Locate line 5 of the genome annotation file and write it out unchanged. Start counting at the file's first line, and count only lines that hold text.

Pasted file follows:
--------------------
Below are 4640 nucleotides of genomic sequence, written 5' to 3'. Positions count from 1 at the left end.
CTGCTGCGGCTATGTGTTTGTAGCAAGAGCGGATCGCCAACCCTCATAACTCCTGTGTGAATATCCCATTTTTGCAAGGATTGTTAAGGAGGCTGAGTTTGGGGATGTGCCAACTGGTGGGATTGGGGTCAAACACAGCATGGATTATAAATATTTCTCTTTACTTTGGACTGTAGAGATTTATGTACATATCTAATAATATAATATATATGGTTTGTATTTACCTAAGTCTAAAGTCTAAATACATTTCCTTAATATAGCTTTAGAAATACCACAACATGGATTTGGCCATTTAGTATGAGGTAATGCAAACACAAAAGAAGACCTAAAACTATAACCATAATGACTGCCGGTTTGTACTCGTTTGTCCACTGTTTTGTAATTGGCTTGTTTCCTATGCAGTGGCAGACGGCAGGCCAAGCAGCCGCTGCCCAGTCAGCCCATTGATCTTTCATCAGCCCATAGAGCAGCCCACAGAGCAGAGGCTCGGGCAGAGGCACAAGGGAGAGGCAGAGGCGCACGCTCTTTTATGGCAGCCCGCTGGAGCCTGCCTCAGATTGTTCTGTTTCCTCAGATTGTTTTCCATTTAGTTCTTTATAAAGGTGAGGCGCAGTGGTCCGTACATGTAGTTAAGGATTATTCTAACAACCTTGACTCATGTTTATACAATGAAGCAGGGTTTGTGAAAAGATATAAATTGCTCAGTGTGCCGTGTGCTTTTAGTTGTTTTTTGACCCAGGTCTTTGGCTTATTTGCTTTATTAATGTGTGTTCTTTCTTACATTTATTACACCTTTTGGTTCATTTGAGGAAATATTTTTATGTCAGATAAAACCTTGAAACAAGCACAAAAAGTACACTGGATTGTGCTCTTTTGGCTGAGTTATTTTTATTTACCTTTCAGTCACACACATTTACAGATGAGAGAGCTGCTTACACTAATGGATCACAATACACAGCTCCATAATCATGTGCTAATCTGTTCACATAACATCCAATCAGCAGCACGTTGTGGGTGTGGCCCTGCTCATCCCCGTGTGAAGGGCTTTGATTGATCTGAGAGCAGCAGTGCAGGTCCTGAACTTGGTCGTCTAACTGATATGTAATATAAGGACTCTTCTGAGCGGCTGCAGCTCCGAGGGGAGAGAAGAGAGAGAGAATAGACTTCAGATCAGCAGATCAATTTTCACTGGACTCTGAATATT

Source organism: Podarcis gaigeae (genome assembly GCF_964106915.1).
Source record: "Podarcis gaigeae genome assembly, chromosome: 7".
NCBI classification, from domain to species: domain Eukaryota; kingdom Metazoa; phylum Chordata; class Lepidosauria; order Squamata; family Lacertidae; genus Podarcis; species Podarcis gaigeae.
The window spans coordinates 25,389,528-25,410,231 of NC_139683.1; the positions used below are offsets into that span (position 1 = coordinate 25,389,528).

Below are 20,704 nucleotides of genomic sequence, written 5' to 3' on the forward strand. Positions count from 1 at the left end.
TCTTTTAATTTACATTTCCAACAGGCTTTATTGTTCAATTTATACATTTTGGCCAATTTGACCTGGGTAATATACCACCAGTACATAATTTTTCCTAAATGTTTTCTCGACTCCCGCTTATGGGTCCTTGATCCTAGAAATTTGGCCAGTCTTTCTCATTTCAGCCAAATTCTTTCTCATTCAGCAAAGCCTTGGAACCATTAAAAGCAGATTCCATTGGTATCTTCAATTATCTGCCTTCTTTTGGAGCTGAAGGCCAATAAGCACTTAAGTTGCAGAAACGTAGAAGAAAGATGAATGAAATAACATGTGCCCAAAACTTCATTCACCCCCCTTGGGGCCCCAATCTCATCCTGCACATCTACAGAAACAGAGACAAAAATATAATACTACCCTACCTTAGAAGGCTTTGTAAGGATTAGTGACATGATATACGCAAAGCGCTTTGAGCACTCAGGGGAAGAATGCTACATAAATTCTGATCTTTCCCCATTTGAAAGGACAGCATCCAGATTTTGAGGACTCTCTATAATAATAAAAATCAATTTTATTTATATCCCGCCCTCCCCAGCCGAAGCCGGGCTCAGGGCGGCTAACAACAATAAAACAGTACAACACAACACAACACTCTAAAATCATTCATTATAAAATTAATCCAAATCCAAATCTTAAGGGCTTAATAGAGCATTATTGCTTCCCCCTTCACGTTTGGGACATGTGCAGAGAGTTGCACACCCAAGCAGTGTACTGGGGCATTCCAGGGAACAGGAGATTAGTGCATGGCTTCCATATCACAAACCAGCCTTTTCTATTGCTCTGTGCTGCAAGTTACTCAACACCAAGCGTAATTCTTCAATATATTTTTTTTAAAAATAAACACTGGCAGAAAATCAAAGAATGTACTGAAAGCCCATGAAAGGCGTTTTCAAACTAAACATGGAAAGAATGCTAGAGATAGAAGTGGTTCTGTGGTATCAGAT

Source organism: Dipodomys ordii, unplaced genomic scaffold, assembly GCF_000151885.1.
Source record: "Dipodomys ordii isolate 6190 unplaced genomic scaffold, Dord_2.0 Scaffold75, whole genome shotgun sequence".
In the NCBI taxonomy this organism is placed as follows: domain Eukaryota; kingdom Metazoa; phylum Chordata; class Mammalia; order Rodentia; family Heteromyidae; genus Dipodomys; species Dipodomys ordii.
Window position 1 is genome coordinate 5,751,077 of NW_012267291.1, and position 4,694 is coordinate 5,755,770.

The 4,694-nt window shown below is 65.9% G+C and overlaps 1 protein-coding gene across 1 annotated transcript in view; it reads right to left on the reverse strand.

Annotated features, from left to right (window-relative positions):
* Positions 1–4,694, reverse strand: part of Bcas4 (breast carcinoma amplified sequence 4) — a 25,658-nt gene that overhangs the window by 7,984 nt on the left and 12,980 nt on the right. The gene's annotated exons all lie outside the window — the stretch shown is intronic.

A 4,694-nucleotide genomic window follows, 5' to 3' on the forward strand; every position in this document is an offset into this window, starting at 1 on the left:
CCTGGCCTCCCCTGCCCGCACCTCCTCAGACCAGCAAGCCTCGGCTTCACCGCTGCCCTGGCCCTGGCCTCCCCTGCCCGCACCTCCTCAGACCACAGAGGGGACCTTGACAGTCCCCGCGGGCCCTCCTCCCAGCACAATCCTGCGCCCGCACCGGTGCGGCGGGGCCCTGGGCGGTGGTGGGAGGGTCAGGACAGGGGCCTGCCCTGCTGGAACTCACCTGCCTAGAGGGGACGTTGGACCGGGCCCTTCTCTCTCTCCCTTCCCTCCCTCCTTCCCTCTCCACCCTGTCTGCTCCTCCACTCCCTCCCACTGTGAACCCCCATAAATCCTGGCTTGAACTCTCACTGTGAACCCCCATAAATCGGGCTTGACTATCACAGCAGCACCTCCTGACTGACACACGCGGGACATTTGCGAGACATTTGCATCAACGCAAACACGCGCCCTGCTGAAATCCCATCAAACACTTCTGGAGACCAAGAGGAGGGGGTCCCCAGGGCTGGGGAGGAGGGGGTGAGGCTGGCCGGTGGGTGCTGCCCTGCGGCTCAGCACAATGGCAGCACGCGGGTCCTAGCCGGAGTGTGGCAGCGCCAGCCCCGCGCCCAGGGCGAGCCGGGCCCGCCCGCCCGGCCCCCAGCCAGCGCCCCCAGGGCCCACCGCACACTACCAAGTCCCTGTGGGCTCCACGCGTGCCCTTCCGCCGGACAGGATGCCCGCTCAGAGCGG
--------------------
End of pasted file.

NCBI classification, from domain to species: domain Eukaryota; kingdom Metazoa; phylum Chordata; class Lepidosauria; order Squamata; family Lacertidae; genus Podarcis; species Podarcis gaigeae.